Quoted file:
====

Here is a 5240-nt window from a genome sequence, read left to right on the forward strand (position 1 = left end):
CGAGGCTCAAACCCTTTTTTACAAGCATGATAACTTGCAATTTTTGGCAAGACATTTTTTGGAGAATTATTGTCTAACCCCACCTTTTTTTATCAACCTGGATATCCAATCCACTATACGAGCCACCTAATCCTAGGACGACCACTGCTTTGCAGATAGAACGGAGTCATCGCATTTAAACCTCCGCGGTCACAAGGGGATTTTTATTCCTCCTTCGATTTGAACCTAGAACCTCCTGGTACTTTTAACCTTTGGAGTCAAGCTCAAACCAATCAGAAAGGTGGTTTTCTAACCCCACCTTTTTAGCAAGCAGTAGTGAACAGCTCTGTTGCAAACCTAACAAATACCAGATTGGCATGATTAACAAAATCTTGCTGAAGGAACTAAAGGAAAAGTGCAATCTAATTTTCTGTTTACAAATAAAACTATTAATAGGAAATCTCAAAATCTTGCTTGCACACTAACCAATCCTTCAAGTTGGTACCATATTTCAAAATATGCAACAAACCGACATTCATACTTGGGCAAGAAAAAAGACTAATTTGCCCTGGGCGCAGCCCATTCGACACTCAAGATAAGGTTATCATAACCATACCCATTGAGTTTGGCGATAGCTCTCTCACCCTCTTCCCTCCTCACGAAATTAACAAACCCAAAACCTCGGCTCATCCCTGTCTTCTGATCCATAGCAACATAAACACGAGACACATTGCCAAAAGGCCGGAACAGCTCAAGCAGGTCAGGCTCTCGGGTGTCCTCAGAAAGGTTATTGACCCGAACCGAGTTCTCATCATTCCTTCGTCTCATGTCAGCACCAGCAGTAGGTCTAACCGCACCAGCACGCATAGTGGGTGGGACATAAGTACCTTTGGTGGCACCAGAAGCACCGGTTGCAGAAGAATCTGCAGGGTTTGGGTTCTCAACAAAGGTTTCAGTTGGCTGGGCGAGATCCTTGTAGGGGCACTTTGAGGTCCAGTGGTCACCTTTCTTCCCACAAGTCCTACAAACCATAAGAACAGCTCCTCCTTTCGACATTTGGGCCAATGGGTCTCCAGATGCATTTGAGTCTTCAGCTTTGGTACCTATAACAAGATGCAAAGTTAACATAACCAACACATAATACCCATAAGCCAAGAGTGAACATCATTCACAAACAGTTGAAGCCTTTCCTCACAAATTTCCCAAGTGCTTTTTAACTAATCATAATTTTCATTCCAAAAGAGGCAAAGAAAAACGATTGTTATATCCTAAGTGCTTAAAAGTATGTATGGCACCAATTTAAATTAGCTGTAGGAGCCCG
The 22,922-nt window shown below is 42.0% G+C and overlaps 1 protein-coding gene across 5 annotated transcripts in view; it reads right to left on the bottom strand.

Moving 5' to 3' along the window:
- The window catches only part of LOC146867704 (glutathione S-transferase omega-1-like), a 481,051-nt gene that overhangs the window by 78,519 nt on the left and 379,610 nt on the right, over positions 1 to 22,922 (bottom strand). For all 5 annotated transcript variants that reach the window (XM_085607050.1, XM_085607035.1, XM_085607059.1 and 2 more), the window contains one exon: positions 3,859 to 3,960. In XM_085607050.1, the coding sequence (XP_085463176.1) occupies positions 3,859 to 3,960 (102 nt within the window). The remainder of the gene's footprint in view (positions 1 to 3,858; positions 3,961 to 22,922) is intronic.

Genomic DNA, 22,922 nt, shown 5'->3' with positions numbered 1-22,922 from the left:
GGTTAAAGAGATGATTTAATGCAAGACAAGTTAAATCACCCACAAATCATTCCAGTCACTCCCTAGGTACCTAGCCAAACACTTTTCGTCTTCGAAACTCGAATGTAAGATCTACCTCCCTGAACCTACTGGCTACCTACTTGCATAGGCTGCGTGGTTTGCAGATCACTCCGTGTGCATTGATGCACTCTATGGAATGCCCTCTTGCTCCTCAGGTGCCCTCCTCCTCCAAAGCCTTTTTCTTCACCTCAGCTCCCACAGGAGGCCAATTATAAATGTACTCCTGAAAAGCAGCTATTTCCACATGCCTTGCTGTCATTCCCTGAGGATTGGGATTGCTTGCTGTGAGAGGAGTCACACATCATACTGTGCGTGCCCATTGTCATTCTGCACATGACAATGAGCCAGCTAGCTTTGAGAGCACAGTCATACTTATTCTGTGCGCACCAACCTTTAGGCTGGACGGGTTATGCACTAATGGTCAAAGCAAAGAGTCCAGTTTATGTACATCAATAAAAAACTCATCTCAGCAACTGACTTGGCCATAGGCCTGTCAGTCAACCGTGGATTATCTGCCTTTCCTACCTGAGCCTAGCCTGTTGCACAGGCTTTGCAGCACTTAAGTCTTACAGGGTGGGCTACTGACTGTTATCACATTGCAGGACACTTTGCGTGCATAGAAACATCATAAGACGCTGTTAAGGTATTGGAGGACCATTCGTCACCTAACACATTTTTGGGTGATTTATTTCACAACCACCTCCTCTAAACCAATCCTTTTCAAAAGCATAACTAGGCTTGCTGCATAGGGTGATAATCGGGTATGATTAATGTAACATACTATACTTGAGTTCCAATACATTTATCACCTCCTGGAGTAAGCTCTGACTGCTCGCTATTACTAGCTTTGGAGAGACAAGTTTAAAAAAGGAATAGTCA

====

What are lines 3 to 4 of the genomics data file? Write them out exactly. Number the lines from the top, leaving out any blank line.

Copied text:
The 22,922-nt window shown below is 42.0% G+C and overlaps 1 protein-coding gene across 5 annotated transcripts in view; it reads right to left on the bottom strand.

Moving 5' to 3' along the window: